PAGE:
For any of you filmmakers who may have a problem with procrastination, here’s a deadline you might be able to meet: April 7, 2023. No, you haven’t already missed it. Yes, it’s next year. The eighth edition of Cinema at Citygarden—a biennial co-presentation of Cinema St. Louis (CSL) and the Gateway Foundation—presents a unique opportunity for would-be and accomplished metro movie makers to let their imaginations blossom by creating short works that incorporate nature as a key element. So, think less about ray guns and more about flowers, squirrels and birds. This juried competition will award cash prizes—$1,500 for first, $1,000 for second and $500 for third—to the top three entries. The winning shorts will then be featured in a program that will screen on Citygarden’s video wall starting May 26, 2023. In addition to the three cash-prize winners, other submitted works will be featured in the program, which will play on a loop from 5 to 10 p.m. daily and continue at Citygarden through June 30, 2023. Impressive in its own right, the video wall is set within a limestone face that arcs across two blocks. As a screening site, Citygarden is a natural choice. Open since 2009, the two-block oasis of plants and trees, flowing water and fountains—and internationally renowned sculpture—in the heart of downtown’s Gateway Mall, the garden is free and open to the public 365 days a year. Citygarden attracts visitors from everywhere with its blend of beauty and serenity. And it’s fun, too. Don’t pass up this chance both for a wad of cash and exposure to a diverse audience, which is priceless. Competition rules and a link to the FilmFreeway online submission platform are on the CSL website.

notable neighbors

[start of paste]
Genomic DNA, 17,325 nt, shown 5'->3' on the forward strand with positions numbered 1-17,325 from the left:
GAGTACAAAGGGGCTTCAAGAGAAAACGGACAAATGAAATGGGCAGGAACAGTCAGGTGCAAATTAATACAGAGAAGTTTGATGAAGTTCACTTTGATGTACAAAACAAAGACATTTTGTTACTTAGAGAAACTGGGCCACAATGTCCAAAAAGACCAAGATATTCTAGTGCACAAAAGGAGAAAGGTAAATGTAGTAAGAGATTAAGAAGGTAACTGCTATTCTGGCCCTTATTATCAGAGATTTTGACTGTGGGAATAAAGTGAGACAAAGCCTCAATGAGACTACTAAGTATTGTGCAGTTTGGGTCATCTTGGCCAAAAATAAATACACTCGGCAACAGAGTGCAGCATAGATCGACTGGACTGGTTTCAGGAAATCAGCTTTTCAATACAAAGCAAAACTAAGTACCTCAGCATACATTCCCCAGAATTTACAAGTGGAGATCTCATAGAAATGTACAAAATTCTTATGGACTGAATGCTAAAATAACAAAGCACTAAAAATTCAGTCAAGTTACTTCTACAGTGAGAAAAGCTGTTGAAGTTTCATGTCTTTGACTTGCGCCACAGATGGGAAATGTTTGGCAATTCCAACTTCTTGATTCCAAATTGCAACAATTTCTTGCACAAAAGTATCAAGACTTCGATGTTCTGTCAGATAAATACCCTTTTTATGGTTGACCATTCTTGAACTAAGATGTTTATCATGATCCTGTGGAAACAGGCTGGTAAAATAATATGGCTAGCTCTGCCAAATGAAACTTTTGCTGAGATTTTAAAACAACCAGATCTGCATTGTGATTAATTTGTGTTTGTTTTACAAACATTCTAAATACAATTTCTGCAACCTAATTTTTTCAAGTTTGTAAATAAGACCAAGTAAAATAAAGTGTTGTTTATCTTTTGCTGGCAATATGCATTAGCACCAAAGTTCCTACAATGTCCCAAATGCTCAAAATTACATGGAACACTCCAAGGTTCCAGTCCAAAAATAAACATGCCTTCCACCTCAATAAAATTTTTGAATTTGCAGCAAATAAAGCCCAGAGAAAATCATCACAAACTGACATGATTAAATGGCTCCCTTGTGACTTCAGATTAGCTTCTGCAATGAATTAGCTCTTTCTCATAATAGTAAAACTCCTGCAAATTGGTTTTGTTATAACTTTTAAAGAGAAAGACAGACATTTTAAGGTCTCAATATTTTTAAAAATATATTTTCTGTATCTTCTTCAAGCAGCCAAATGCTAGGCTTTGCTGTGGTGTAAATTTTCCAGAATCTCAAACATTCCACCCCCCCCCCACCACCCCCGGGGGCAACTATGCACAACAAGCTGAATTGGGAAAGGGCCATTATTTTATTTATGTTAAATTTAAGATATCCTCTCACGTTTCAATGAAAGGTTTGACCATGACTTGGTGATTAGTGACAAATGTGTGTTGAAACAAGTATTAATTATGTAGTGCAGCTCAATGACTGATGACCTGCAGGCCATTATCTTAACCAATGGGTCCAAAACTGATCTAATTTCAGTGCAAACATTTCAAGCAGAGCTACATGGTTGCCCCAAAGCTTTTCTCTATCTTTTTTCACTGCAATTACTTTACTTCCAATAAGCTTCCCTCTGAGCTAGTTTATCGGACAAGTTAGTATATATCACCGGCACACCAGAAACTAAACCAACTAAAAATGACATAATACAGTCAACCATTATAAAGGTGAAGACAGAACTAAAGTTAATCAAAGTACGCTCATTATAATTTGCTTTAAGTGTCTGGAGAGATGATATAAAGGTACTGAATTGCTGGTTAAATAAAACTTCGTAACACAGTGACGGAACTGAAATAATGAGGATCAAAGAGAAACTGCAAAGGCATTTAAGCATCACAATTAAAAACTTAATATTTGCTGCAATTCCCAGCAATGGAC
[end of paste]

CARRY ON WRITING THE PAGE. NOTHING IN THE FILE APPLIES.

Pick the next nice day to drive north on DeMun from Clayton Road far enough and you’ll come to a dead end. We took you too far. On purpose. Turn around, and the grounds of Concordia Seminary will be on your right. Drive back past the intersection, and you’ll probably find a parking space across from the commercial building where there’s a Kaldi’s coffeehouse and a restaurant or two. (There’s usually not much parking on that side. We like to help our readers.) You might find a seat outside on the generously shaded sidewalk. But don’t sit down just now. First, walk a little further south to the restored playground and look back to inspect the blank, nicely tuckpointed, brick wall. Your stroll and this view are preparing you for things to come in this typically sedate neighborhood. Colorful, vibrant, astonishing things will appear on the wall, thanks to painter Robert Fishbone of On the Wall Productions and his daughter Liza Fishbone, who are slated to begin in the next week or so to paint a really big bee on the wall. Robert is grateful to have borrowed Liza from her home base in Austin, Texas, for a few weeks. The Big Bee, as illustrated by the photoshopped image of its prospective appearance once complete—will be on a playground swing. On or about July 1, drop by to watch Team Fishbone at work. We will. As shown, Fishbone often wears paint-enhanced clothes. He’s come by that honestly since the 1970s, when he and his late wife Sarah Linquist started their quest to paint beautiful and thought-provoking images throughout the StL. You may remember the immense pixelated image of hometown aviator Charles Lindbergh on a since-razed building downtown, black-and-white squares close up, a famous 1930s-era photo from a block or so away. (No clue? Google “Lindy Squared.”) Missouri Historical Society has retained many heavy chunks of painted brick and plans to create something innovative. Meanwhile, Team Fishbone has been restoring murals, e.g. the butterfly scene on the Willert Home Products building at 39th and Park, right behind the new SLU Hospital complex on Grand. A huge fan, Willert has another mural on a building you can peep through the chain-link, beyond his Asia-themed courtyard. DeMun resident Jeff Vines is also committed to Fishbone’s visions. He and his twin brother own STL-Stylehouse at the corner of Cherokee and South Compton, where you’ll see Nothing Impossible, which Team Fishbone completed in 2018. Vines was sporting bright yellow-orange St. Louis socks at DeMun. “Jeff privately paid for us to do the design, and is the main cheerleader for the project,” Fishbone points out. It’s all in the spirit of beautifying his home turf. “Jeff handles social media, promotes and has secured donations.” That’s right. The mural is publicly funded through Clayton Community Foundation, and at this writing was ‘tickling’ the halfway mark at $18,362. “Jeff helps keep me sane through this challenging process. He’s a real mensch.” Visit to donate online. Select ‘restricted gift;’ note Big Bee. Then, get going—you have some sights/sites to see.